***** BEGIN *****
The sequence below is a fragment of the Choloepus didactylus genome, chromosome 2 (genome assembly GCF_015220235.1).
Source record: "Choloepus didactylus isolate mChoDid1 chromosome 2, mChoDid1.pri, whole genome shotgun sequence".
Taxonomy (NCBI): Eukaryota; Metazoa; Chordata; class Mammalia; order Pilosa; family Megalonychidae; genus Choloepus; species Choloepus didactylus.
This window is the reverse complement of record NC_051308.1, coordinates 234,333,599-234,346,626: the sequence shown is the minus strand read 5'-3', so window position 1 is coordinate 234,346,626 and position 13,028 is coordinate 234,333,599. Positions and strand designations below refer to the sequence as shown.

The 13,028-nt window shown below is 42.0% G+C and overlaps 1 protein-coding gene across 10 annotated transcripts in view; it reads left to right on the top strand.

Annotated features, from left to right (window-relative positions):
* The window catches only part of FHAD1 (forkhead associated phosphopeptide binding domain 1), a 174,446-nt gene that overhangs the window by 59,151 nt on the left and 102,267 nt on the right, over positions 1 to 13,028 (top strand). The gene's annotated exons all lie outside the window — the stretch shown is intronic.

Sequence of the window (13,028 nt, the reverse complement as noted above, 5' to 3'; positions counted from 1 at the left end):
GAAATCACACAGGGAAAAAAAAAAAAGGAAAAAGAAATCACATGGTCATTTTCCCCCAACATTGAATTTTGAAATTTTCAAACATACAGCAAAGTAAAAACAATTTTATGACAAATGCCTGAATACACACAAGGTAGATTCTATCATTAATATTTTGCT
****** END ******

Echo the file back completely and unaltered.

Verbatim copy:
The sequence below is a fragment of the Choloepus didactylus genome, chromosome 2 (genome assembly GCF_015220235.1).
Source record: "Choloepus didactylus isolate mChoDid1 chromosome 2, mChoDid1.pri, whole genome shotgun sequence".
Taxonomy (NCBI): Eukaryota; Metazoa; Chordata; class Mammalia; order Pilosa; family Megalonychidae; genus Choloepus; species Choloepus didactylus.
This window is the reverse complement of record NC_051308.1, coordinates 234,333,599-234,346,626: the sequence shown is the minus strand read 5'-3', so window position 1 is coordinate 234,346,626 and position 13,028 is coordinate 234,333,599. Positions and strand designations below refer to the sequence as shown.

The 13,028-nt window shown below is 42.0% G+C and overlaps 1 protein-coding gene across 10 annotated transcripts in view; it reads left to right on the top strand.

Annotated features, from left to right (window-relative positions):
* The window catches only part of FHAD1 (forkhead associated phosphopeptide binding domain 1), a 174,446-nt gene that overhangs the window by 59,151 nt on the left and 102,267 nt on the right, over positions 1 to 13,028 (top strand). The gene's annotated exons all lie outside the window — the stretch shown is intronic.

Sequence of the window (13,028 nt, the reverse complement as noted above, 5' to 3'; positions counted from 1 at the left end):
GAAATCACACAGGGAAAAAAAAAAAAGGAAAAAGAAATCACATGGTCATTTTCCCCCAACATTGAATTTTGAAATTTTCAAACATACAGCAAAGTAAAAACAATTTTATGACAAATGCCTGAATACACACAAGGTAGATTCTATCATTAATATTTTGCT